Ahead of the Pro Wrestling League (PWL), which begins in New Delhi on Thursday, Gurpal Singh has had a busy week. Apart from the training sessions with the team, he has attended a couple of promotional events of his franchise Dilli Veer and travelled home on a regular basis. But Gurpal is not complaining. The Punjab wrestler knows the significance the league holds for him and how, by doing well, can put him in the same league as the top Indian wrestlers.
For Gurpal, the PWL serves as a perfect platform to gain experience before the qualification rounds for the 2016 Rio Olympics, a dream he has set out to achieve. But three years ago, forget Olympics, he couldn’t even think of entering a wrestling arena.
An upcoming wrestler from Punjab, Gurpal was at the Rai sports hostel in Haryana for a national camp when life took an unexpected turn.
Gurpal was returning to the hostel when three people — two men and a woman — blocked his way. Gurpal did not know who they were and thinking they were cops in civilian clothes, asked for their identity cards, which they refused. It was then that Gurpal panicked and sped away his car. At least 15-16 rounds of bullets were fired at him as he fled. On reaching the hostel, he realised that a bullet had pierced his back. Wounded, Gurpal was rushed to the nearby hospital.
Following an operation doctors advised him to stay away from wrestling for at least a year. “That was the lowest point of my life. I was shattered to hear that. All I wanted to do was somehow return to the mat,” Gurpal recalls.
Staying away from the game was not an option for Gurpal as wrestling was all he had ever since he was a kid. “From the fittest wrestler, I turned into overweight and unfit. For three months I didn’t do any physical exercise and it looked as if I would never wrestle again,” Gurpal recalls.
Disheartened and looking for a new start, Gurpal decided to move to the US. After a few days at his cousin’s house in Seattle, Gurpal thought of resuming training.
“My family has a rich wrestling history. My uncle Kartar Singh is an Arjuna and Padmashri awardee while my cousin Randhir Singh is also an Arjuna award winner. Ye trend banaye rakhna tha (I had to keep the family tradition alive),” Gurpal says.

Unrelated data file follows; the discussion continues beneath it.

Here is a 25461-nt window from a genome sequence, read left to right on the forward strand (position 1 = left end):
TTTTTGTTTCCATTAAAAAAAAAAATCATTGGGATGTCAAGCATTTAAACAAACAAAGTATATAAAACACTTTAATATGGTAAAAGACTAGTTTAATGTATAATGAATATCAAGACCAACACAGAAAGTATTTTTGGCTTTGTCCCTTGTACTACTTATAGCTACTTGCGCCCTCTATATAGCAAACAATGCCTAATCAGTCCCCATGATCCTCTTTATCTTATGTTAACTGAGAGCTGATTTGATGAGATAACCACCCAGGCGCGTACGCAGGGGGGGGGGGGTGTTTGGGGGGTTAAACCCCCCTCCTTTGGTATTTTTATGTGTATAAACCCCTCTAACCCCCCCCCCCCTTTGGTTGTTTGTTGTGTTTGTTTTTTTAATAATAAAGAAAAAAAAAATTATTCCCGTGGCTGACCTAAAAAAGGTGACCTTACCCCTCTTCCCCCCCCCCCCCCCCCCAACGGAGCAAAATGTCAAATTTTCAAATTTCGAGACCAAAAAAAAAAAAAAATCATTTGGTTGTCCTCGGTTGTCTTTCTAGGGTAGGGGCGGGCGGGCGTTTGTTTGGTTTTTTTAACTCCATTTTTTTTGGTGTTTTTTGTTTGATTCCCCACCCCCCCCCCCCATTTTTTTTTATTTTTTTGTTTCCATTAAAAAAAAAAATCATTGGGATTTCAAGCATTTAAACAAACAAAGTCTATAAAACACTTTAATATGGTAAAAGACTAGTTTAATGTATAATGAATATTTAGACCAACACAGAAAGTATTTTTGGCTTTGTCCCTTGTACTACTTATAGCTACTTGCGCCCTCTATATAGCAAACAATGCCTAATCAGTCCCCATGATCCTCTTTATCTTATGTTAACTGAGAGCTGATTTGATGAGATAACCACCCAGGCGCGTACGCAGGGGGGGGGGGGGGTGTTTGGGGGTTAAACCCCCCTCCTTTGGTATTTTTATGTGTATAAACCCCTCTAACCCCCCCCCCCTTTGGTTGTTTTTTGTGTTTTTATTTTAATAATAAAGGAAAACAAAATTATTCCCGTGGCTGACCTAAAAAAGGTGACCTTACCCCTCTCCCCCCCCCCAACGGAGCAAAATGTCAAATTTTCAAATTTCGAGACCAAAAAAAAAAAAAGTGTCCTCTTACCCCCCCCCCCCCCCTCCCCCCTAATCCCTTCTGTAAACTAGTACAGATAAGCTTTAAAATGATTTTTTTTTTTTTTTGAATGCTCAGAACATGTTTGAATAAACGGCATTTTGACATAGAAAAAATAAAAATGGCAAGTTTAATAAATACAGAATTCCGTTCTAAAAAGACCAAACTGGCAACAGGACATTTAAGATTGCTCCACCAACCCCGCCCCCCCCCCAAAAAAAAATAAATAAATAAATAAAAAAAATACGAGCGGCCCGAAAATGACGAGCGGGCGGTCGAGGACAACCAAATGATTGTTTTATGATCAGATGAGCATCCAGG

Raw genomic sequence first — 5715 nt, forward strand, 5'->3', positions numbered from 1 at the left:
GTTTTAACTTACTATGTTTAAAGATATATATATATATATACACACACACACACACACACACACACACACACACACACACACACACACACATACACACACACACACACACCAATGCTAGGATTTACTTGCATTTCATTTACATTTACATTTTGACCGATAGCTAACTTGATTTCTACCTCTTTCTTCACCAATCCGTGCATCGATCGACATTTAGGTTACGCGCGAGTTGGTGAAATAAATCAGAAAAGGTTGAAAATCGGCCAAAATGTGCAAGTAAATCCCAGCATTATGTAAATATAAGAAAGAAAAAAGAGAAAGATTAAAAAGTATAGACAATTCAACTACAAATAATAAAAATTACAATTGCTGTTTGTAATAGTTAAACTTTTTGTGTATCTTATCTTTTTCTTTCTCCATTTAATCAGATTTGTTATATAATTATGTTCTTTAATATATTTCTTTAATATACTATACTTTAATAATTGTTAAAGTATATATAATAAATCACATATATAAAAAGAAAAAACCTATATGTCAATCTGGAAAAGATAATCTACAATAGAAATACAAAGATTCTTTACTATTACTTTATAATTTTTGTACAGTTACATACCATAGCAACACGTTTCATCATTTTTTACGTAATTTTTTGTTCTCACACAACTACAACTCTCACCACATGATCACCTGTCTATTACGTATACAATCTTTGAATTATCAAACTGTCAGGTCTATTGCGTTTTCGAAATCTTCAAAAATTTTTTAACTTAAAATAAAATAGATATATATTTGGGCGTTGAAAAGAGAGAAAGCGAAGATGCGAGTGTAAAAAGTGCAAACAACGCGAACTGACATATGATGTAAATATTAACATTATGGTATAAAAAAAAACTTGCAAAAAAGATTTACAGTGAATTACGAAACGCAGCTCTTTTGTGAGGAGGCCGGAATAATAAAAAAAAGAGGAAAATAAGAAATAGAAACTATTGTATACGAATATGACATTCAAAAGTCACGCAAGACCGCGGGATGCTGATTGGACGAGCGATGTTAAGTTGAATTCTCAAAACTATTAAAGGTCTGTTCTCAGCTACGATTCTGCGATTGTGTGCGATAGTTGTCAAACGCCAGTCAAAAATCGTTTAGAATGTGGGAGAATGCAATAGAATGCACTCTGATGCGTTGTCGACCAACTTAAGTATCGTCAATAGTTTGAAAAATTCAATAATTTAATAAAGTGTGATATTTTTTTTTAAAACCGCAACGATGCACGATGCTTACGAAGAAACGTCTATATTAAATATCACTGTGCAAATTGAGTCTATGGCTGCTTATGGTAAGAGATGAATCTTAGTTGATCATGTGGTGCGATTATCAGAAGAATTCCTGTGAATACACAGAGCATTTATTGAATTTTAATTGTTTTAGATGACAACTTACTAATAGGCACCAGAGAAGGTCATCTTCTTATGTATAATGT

The 24-year-old’s road to recovery began when he joined a camp in Colorado Springs. Initially, the pain was unbearable but Gurpal slowly picked up pace and after a month was doing light weightlifting and even playing an odd game of basketball.
“Gym and heavy training was a problem so I had to first start easy. Even my diet had changed, so I focused on that as well,” he says.
His family, meanwhile, had decided to shift base to Delhi from Jalandhar. And when he returned from the US, the family supported Gurpal to realise his dream. “The best part has been my family. They never once asked me to stop wrestling or put pressure of any sorts,” says Gurpal, who is the lone wrestler from Punjab in the PWL.
And the hard work paid off when he won the gold at the Punjab state games two years ago and the same year went on to win the bronze in the 97 kg category at the 2013 National Games.
But his glory moment arrived when he defeated Satyawart Kadian to win the gold at the Kerala National Games earlier this year. High on confidence after becoming the national champion in the 97 kg category, Gurpal is excited for the challenge the PWL presents.
“This league is a great opportunity to showcase my talent at a bigger stage. In my weight category there is Kadian and Mausam Khatri from India and Odikadze Elizbar, Yuri Maier, Polvo Olyinik and Javier Cortina Lacerra, who all are internationally acclaimed wrestlers. I will fight to win,” Gurpal says.
At the auctions last month, Delhi franchise coach Surjit Maan asked the owners to pick Gurpal. “He is the best in his weight category in India. We bought him for his base price. He’s a catch. He will prove his worth in the league,” Mann, coach of Dilli Veer, says.